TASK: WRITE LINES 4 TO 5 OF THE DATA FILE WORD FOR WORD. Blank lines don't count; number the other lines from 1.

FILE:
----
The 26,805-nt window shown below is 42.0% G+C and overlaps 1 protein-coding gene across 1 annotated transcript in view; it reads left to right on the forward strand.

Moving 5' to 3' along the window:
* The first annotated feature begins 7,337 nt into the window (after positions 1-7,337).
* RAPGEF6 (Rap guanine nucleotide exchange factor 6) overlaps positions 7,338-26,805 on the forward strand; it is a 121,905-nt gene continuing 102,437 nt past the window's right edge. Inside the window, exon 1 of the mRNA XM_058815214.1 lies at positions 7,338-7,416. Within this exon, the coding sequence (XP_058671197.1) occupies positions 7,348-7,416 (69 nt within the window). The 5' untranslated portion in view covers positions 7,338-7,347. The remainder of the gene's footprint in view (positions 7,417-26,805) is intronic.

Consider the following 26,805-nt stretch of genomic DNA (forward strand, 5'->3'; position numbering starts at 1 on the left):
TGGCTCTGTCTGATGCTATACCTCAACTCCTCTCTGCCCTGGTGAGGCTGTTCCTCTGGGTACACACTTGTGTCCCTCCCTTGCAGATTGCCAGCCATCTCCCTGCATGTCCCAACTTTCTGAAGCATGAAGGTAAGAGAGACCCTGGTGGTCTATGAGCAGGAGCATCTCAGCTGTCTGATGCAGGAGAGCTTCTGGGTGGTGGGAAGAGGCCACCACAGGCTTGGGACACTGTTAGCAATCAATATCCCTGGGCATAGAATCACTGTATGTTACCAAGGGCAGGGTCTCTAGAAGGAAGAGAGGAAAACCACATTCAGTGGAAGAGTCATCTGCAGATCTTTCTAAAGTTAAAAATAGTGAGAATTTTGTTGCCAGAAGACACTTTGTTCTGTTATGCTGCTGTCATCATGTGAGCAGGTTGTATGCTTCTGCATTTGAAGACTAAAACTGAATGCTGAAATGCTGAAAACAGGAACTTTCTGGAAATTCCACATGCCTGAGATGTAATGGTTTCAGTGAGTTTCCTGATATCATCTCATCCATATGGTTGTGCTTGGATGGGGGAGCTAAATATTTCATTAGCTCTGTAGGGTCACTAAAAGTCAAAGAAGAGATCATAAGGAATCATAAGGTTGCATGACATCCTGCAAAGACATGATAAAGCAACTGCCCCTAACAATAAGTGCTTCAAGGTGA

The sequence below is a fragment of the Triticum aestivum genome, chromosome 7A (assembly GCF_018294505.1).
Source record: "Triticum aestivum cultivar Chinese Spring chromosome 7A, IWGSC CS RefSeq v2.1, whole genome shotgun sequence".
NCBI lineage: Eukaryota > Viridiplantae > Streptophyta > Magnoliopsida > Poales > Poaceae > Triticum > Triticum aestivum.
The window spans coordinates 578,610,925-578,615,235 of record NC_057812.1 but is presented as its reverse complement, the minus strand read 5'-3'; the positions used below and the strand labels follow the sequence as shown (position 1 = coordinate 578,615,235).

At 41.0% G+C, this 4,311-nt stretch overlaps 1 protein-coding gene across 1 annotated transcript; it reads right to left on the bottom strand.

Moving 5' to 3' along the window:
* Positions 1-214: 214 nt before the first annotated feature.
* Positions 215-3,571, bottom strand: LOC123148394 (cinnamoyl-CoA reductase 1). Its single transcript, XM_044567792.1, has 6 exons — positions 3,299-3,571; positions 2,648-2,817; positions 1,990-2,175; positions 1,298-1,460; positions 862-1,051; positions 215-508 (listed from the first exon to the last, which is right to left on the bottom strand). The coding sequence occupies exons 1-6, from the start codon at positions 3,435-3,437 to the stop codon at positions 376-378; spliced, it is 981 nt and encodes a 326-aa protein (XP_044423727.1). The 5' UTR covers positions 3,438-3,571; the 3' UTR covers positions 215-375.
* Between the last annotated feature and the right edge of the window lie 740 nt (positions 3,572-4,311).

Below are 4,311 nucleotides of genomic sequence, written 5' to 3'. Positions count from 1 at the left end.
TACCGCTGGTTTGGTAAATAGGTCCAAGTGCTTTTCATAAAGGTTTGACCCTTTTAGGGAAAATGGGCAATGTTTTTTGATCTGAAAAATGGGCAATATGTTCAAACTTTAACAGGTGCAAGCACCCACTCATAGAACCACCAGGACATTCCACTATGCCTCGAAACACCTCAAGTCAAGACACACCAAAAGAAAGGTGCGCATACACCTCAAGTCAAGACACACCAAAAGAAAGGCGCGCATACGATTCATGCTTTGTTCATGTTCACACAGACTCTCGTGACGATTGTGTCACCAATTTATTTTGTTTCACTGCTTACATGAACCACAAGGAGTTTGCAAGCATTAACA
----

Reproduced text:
* RAPGEF6 (Rap guanine nucleotide exchange factor 6) overlaps positions 7,338-26,805 on the forward strand; it is a 121,905-nt gene continuing 102,437 nt past the window's right edge. Inside the window, exon 1 of the mRNA XM_058815214.1 lies at positions 7,338-7,416. Within this exon, the coding sequence (XP_058671197.1) occupies positions 7,348-7,416 (69 nt within the window). The 5' untranslated portion in view covers positions 7,338-7,347. The remainder of the gene's footprint in view (positions 7,417-26,805) is intronic.

Consider the following 26,805-nt stretch of genomic DNA (forward strand, 5'->3'; position numbering starts at 1 on the left):